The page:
Considering kindness, with Emma
In honour of Mental Health Awareness Week, Emma Browning – Livability Wellbeing Programmes Manager, based at Livability Holton Lee – is offering top tips for considering kindness.
At Livability we take wellbeing, mindfulness and happiness as top priority for the people we support, our staff and our wider community. Emma’s message has been shared with staff this week, and we would love to invite you, our supporters, to explore the value of kindness too.
A message on kindness, from Emma
“This week is Mental Health Awareness Week and I was really pleased to see that the theme is kindness, because kindness can shine a light into the darkness for all of us.
Many people choose to work in the care sector because they are naturally kind and caring people. Livability is no exception and looking deep within the charity you will find an enormous amount of kindness flowing throughout. The light that we bring to the people we support both directly and indirectly is something we should all be proud of.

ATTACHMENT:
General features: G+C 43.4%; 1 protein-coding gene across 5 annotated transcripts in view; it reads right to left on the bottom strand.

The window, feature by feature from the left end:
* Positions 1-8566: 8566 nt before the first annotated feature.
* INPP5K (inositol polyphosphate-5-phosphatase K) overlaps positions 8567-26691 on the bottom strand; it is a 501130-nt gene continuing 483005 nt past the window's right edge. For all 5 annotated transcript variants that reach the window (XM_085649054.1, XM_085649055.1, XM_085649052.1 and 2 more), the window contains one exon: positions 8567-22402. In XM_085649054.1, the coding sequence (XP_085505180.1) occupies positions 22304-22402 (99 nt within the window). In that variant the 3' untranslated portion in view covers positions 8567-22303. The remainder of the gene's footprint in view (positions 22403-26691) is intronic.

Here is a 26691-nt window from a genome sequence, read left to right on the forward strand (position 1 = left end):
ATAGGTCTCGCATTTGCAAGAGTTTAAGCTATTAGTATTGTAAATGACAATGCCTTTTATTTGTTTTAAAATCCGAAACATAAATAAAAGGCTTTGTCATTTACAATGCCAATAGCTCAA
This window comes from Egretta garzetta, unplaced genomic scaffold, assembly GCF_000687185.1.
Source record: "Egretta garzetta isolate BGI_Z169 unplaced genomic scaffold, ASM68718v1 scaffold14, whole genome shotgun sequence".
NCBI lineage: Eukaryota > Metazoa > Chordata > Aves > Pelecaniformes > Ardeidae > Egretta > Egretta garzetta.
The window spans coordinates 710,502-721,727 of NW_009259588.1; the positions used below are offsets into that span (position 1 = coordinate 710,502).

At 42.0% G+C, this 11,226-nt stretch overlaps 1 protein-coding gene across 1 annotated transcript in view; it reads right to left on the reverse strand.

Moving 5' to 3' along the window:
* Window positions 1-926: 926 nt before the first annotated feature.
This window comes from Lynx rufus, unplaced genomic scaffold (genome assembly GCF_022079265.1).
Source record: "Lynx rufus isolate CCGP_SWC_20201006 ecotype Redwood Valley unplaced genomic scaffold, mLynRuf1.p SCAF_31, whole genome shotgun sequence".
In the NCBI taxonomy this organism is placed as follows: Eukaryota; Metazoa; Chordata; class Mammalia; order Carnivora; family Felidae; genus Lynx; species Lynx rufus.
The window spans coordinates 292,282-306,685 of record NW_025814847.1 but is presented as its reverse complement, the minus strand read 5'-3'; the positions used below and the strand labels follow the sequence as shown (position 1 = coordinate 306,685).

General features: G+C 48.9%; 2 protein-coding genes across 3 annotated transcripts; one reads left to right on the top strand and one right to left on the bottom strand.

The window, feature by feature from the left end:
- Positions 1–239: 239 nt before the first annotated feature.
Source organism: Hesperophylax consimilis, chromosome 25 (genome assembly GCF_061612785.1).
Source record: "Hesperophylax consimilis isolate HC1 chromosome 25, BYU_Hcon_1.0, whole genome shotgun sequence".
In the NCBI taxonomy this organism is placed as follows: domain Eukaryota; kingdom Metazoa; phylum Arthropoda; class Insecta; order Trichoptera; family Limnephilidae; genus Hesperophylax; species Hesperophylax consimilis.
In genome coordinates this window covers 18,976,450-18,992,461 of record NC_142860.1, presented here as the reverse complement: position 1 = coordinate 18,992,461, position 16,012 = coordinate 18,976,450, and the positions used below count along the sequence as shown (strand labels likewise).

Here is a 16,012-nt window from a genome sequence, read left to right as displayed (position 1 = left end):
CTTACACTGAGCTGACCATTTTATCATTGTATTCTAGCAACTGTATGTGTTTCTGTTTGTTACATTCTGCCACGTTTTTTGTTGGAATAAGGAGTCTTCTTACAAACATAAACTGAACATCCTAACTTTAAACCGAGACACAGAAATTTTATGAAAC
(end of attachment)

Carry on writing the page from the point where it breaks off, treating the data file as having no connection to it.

The greatest and most visible act of kindness has in the last few months been our willingness to stay inside and protect our health services during this time. Although it has come at a cost, the depth of compassion shown for people who we will probably never meet has been truly awe inspiring.
Being kind has such incredible wellbeing benefits because it is a win-win situation for all.
In every act of kindness, there is the potential for one person to feel supported and cared for and the other to feel valued and useful. The act of giving and receiving bonds us with others.
Kindness and compassion can also be used as an antidote to negativity.
Being kind to others can feel easier than being kind towards ourselves.
One of the kindest things we can do for ourselves is ask for help when we need it.
There are many complex reasons why some people find this challenging. We can perceive it to be a sign of weakness or incompetency or that by asking, we somehow lower ourselves. Because of this, it is common for people to struggle on in silence. However, if we can reframe the concept of asking for help as a way that we can support the other person to increase their wellbeing, through feeling valued and useful, it can lighten the weight of the ask.
Acts of kindness
- Pay someone a compliment
- Put out a bowl of water for the birds
- Thank someone for the little things they do
- Remind a friend of their best qualities
- Make a photo montage for a loved one
- Plan to plant some bee friendly plants in your garden/window box
- Call someone you know is feeling lonely
“Kindness is the language which a deaf person can hear and a blind person can see.” Mark Twain